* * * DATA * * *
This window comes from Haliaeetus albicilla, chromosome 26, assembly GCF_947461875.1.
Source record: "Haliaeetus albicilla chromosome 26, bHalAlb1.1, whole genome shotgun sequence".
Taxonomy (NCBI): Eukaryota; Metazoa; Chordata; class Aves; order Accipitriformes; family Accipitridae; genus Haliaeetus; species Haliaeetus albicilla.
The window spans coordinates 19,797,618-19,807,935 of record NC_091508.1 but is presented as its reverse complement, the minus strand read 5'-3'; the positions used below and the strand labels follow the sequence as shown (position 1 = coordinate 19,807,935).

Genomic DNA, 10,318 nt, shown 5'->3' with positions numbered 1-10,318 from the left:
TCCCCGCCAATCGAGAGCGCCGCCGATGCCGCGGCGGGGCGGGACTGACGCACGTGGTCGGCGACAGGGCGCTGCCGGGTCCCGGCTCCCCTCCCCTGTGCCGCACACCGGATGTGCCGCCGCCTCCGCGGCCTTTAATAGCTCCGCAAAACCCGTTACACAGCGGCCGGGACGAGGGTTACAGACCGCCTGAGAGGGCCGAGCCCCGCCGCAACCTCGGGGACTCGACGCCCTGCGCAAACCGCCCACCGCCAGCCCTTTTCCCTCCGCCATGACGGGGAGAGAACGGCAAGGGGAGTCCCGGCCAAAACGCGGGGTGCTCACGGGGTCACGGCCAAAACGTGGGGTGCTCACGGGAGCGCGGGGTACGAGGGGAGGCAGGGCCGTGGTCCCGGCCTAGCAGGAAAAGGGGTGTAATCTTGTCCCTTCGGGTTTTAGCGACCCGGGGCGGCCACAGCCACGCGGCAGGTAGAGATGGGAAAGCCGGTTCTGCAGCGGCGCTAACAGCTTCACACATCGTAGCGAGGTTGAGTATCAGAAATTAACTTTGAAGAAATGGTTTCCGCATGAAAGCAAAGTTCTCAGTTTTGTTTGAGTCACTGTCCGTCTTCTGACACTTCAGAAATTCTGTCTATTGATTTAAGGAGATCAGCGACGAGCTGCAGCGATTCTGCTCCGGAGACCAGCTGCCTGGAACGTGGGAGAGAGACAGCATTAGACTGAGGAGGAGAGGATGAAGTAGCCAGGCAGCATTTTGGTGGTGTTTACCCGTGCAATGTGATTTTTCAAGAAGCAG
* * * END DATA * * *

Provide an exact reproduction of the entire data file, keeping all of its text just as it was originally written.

This window comes from Haliaeetus albicilla, chromosome 26, assembly GCF_947461875.1.
Source record: "Haliaeetus albicilla chromosome 26, bHalAlb1.1, whole genome shotgun sequence".
Taxonomy (NCBI): Eukaryota; Metazoa; Chordata; class Aves; order Accipitriformes; family Accipitridae; genus Haliaeetus; species Haliaeetus albicilla.
The window spans coordinates 19,797,618-19,807,935 of record NC_091508.1 but is presented as its reverse complement, the minus strand read 5'-3'; the positions used below and the strand labels follow the sequence as shown (position 1 = coordinate 19,807,935).

Genomic DNA, 10,318 nt, shown 5'->3' with positions numbered 1-10,318 from the left:
TCCCCGCCAATCGAGAGCGCCGCCGATGCCGCGGCGGGGCGGGACTGACGCACGTGGTCGGCGACAGGGCGCTGCCGGGTCCCGGCTCCCCTCCCCTGTGCCGCACACCGGATGTGCCGCCGCCTCCGCGGCCTTTAATAGCTCCGCAAAACCCGTTACACAGCGGCCGGGACGAGGGTTACAGACCGCCTGAGAGGGCCGAGCCCCGCCGCAACCTCGGGGACTCGACGCCCTGCGCAAACCGCCCACCGCCAGCCCTTTTCCCTCCGCCATGACGGGGAGAGAACGGCAAGGGGAGTCCCGGCCAAAACGCGGGGTGCTCACGGGGTCACGGCCAAAACGTGGGGTGCTCACGGGAGCGCGGGGTACGAGGGGAGGCAGGGCCGTGGTCCCGGCCTAGCAGGAAAAGGGGTGTAATCTTGTCCCTTCGGGTTTTAGCGACCCGGGGCGGCCACAGCCACGCGGCAGGTAGAGATGGGAAAGCCGGTTCTGCAGCGGCGCTAACAGCTTCACACATCGTAGCGAGGTTGAGTATCAGAAATTAACTTTGAAGAAATGGTTTCCGCATGAAAGCAAAGTTCTCAGTTTTGTTTGAGTCACTGTCCGTCTTCTGACACTTCAGAAATTCTGTCTATTGATTTAAGGAGATCAGCGACGAGCTGCAGCGATTCTGCTCCGGAGACCAGCTGCCTGGAACGTGGGAGAGAGACAGCATTAGACTGAGGAGGAGAGGATGAAGTAGCCAGGCAGCATTTTGGTGGTGTTTACCCGTGCAATGTGATTTTTCAAGAAGCAG